While the ordinance passed with the majority of votes and support from the community, council members Rachel Lord and Jason Davis, small business owners themselves, shared concerns for funding the position. Both stated their no vote did not stem from a lack of support for the organization, but instead whether or not it is the city’s responsibility to fund the position.
“Fundamentally, while I deeply appreciate the request, I can’t support line-item funding for operations for nonprofits outside of our current (agreements),” Lord said. “… I’m 100% on board with the support for the SBDC, and I am going to still not support this. … I will say that there are a lot of organizations that provide support for the businesses, for social services that provide support for this community in a lot of different ways. My hesitancy, my no vote is based on the city budget.”
“When we talk about the city services that the city provides, the tax payers have said ‘yes, this is what we want.’ When we start opening the door to operating funds and providing support to allow others to operate, no matter how great their services are, for me, it comes down to those are not what we as a community have decided are city services that the city is providing with tax payer dollars,” Lord continued.
Davis recounted his positive experiences with the AKSBDC when starting his own business and their continued support, saying, “In all cases, I’ve found it to be useful.”
However, he shared his concern that the ordinance could lead to complete withdrawal of funds from the state and federal government if the city moved to partially fund the position.
“I’m a little bit hesitant about going down the road of putting local money at this in a way that is almost certain to lead to no more borough or state, or little borough or state funding, and open an open-ended commitment that is certain to be renewed every year beyond even the three mentioned here,” Davis said.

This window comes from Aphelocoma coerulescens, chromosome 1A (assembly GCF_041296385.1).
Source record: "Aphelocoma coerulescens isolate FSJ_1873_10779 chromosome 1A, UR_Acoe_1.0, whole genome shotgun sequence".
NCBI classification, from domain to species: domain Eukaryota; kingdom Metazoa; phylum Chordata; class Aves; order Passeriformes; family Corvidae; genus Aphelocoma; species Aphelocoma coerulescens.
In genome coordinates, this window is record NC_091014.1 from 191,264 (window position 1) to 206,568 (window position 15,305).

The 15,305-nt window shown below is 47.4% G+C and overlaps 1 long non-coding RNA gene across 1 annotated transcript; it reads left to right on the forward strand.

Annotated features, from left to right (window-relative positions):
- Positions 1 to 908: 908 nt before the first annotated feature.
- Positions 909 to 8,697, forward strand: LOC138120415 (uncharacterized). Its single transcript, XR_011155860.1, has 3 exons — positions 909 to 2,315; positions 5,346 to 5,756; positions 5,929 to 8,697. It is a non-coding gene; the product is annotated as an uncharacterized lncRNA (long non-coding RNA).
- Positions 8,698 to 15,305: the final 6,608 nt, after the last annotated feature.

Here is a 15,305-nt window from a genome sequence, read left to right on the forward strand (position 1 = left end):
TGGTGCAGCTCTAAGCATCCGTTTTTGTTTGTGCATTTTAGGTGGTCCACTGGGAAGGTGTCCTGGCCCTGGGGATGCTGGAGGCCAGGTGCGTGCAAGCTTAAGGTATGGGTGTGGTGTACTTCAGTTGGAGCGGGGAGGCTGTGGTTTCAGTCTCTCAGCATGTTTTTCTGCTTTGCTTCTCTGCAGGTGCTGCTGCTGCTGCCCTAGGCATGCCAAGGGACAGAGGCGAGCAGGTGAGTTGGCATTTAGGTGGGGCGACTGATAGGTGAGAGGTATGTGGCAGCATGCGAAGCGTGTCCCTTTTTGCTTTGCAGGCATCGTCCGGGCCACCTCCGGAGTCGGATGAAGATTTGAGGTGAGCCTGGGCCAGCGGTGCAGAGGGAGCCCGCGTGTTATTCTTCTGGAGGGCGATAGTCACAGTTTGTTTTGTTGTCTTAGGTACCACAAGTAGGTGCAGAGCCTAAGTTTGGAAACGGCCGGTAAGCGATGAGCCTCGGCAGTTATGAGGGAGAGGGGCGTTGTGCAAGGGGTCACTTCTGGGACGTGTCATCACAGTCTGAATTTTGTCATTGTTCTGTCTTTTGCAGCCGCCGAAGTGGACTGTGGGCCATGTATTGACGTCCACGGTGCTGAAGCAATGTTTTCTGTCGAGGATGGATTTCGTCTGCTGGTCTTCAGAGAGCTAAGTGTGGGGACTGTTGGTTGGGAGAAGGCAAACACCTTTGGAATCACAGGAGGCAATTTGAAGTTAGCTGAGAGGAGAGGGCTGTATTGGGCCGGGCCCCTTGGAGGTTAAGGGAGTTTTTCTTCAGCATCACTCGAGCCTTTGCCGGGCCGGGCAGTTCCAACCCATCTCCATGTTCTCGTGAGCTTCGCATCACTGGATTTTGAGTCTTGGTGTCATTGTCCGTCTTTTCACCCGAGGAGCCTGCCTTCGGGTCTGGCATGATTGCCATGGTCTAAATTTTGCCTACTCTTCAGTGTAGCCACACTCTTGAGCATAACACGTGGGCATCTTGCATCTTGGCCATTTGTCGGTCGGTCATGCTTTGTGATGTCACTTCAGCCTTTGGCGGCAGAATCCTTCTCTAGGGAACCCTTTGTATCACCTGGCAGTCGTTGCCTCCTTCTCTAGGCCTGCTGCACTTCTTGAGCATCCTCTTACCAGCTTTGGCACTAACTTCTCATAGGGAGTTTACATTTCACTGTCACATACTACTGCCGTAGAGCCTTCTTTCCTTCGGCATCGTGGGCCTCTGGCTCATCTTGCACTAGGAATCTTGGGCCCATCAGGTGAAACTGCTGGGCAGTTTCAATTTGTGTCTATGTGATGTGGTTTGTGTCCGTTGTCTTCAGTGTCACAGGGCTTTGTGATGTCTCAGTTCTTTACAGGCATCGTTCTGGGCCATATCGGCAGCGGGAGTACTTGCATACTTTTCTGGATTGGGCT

“I support having this office in Homer 100%,” Davis continued. “… But it still comes down to that question of is it the best use of tax payer money for us to just start appropriating funds for this particular job when the state and the borough and the federal government have been funding it until now, and just very suddenly decided they weren’t going to,” Davis said.
Council member Caroline Venuti, co-sponsor of the ordinance, said the ordinance fights for what she ran for council for: to build up and support local businesses. With the EDC’s full support, Venuti said she the ordinance was too important to set aside.
“Small businesses are the backbone of our community, and I am honored to be asked to do this. I think it is very important that we fund it,” Venuti said.
Ultimately, the council voted 4-2 in favor of the ordinance with a majority of the council members stating they would be interested in seeing the annual report before continuing to fund the position for another two years.
The Homer business advisor position expenses are roughly $62,000 annually, which includes salary, benefits, office lease and supplies. The AKSBDC funds roughly $34,000 of the expenses, with the Homer Chamber of Commerce providing an in-kind donation for office rent and equipment at around $3,600 annually, leaving the additional $25,000 to be funded.
Green took time during public comment to introduce himself and detail the experience he’s had working as the local advisor. Green is also a financial advisor and owns Robert Scott Green Financial Services LLC.
“I see myself and even on occasion tell my clients that I am more than an advisor, I am their cheerleader,” Green said. “I am there as a resource, and I am happy to be there as a resource.”
For more information about the Alaska Small Business Development Center, visit aksbdc.org/.
Reach Sarah Knapp at email@example.com.